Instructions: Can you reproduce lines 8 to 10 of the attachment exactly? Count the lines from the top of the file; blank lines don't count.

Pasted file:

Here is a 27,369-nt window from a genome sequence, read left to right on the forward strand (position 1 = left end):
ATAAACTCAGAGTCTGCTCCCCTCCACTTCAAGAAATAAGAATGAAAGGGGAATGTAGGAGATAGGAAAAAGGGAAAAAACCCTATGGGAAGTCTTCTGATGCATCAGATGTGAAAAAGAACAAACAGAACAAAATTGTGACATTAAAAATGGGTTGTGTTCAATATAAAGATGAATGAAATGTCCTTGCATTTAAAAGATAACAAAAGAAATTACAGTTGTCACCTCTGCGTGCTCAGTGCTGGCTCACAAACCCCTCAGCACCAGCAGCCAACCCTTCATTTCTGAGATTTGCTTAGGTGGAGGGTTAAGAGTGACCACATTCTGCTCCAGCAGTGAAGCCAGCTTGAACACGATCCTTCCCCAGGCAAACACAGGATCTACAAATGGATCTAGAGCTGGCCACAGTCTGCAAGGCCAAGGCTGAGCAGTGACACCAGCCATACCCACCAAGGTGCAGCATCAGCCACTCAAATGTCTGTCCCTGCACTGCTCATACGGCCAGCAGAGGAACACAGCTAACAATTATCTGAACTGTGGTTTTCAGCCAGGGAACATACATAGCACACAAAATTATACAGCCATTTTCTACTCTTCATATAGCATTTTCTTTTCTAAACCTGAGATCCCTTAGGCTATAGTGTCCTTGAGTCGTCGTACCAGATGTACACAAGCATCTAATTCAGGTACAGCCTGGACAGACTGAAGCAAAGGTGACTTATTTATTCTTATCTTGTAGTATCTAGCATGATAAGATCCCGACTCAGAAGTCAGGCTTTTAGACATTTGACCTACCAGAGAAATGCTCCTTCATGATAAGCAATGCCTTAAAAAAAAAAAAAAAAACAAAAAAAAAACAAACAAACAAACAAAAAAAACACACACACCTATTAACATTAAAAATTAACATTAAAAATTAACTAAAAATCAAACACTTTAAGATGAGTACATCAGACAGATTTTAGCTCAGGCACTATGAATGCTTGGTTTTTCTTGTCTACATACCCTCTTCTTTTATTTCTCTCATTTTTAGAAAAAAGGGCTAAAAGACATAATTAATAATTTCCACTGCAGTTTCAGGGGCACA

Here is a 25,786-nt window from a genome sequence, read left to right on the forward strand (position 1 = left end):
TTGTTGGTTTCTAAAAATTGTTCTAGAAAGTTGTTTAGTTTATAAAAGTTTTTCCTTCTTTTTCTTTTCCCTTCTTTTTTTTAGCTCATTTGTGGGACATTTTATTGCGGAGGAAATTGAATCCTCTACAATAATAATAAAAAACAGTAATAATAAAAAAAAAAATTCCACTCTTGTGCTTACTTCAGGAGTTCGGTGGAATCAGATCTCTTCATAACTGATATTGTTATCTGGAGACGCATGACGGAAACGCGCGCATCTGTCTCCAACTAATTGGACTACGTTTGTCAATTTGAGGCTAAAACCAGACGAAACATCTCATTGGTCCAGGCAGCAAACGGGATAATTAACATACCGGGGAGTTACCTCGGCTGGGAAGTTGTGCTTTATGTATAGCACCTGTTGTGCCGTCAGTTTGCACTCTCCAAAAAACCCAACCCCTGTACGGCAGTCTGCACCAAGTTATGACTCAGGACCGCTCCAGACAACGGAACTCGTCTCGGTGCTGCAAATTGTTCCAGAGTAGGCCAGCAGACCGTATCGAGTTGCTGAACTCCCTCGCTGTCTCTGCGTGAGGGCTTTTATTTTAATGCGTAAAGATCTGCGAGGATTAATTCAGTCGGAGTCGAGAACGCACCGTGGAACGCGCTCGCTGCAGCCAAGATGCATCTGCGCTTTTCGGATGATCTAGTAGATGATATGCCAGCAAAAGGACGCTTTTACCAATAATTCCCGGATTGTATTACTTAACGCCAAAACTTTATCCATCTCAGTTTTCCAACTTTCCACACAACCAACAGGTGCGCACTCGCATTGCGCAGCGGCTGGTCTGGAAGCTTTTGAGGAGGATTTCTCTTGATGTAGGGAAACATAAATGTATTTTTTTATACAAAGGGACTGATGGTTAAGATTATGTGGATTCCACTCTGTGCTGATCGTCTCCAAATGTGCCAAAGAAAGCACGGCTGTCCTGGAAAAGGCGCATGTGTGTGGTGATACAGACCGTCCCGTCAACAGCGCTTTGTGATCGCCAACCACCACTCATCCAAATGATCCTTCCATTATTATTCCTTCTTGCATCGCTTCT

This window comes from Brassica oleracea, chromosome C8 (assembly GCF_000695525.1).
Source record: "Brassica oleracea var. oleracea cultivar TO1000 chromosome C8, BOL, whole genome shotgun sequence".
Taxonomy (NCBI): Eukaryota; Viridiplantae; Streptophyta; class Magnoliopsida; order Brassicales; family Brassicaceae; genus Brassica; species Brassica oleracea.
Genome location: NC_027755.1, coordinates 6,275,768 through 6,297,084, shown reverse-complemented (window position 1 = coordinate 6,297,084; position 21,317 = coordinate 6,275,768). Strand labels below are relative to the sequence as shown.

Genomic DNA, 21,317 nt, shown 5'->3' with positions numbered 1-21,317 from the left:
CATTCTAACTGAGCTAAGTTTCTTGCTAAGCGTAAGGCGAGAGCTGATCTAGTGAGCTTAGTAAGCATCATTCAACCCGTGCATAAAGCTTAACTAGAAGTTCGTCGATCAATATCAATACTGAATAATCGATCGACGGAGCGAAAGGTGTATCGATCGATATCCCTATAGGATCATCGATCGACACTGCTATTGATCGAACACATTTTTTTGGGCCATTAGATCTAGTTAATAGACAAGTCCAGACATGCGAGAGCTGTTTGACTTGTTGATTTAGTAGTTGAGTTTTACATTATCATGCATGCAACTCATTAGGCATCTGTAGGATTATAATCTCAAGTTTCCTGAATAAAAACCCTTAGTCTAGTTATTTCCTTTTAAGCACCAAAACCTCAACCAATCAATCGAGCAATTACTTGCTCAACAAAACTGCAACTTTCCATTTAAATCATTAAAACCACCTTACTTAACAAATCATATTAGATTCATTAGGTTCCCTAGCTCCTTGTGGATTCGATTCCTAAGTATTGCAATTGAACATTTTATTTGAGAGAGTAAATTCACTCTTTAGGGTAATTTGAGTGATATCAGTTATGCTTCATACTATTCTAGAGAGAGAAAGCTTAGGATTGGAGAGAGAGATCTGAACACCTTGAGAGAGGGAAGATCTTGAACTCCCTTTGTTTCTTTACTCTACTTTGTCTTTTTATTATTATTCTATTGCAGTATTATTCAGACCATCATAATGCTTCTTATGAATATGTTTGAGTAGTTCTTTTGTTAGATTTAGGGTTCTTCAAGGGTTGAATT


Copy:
Genome location: NC_027755.1, coordinates 6,275,768 through 6,297,084, shown reverse-complemented (window position 1 = coordinate 6,297,084; position 21,317 = coordinate 6,275,768). Strand labels below are relative to the sequence as shown.

Genomic DNA, 21,317 nt, shown 5'->3' with positions numbered 1-21,317 from the left:
CATTCTAACTGAGCTAAGTTTCTTGCTAAGCGTAAGGCGAGAGCTGATCTAGTGAGCTTAGTAAGCATCATTCAACCCGTGCATAAAGCTTAACTAGAAGTTCGTCGATCAATATCAATACTGAATAATCGATCGACGGAGCGAAAGGTGTATCGATCGATATCCCTATAGGATCATCGATCGACACTGCTATTGATCGAACACATTTTTTTGGGCCATTAGATCTAGTTAATAGACAAGTCCAGACATGCGAGAGCTGTTTGACTTGTTGATTTAGTAGTTGAGTTTTACATTATCATGCATGCAACTCATTAGGCATCTGTAGGATTATAATCTCAAGTTTCCTGAATAAAAACCCTTAGTCTAGTTATTTCCTTTTAAGCACCAAAACCTCAACCAATCAATCGAGCAATTACTTGCTCAACAAAACTGCAACTTTCCATTTAAATCATTAAAACCACCTTACTTAACAAATCATATTAGATTCATTAGGTTCCCTAGCTCCTTGTGGATTCGATTCCTAAGTATTGCAATTGAACATTTTATTTGAGAGAGTAAATTCACTCTTTAGGGTAATTTGAGTGATATCAGTTATGCTTCATACTATTCTAGAGAGAGAAAGCTTAGGATTGGAGAGAGAGATCTGAACACCTTGAGAGAGGGAAGATCTTGAACTCCCTTTGTTTCTTTACTCTACTTTGTCTTTTTATTATTATTCTATTGCAGTATTATTCAGACCATCATAATGCTTCTTATGAATATGTTTGAGTAGTTCTTTTGTTAGATTTAGGGTTCTTCAAGGGTTGAATT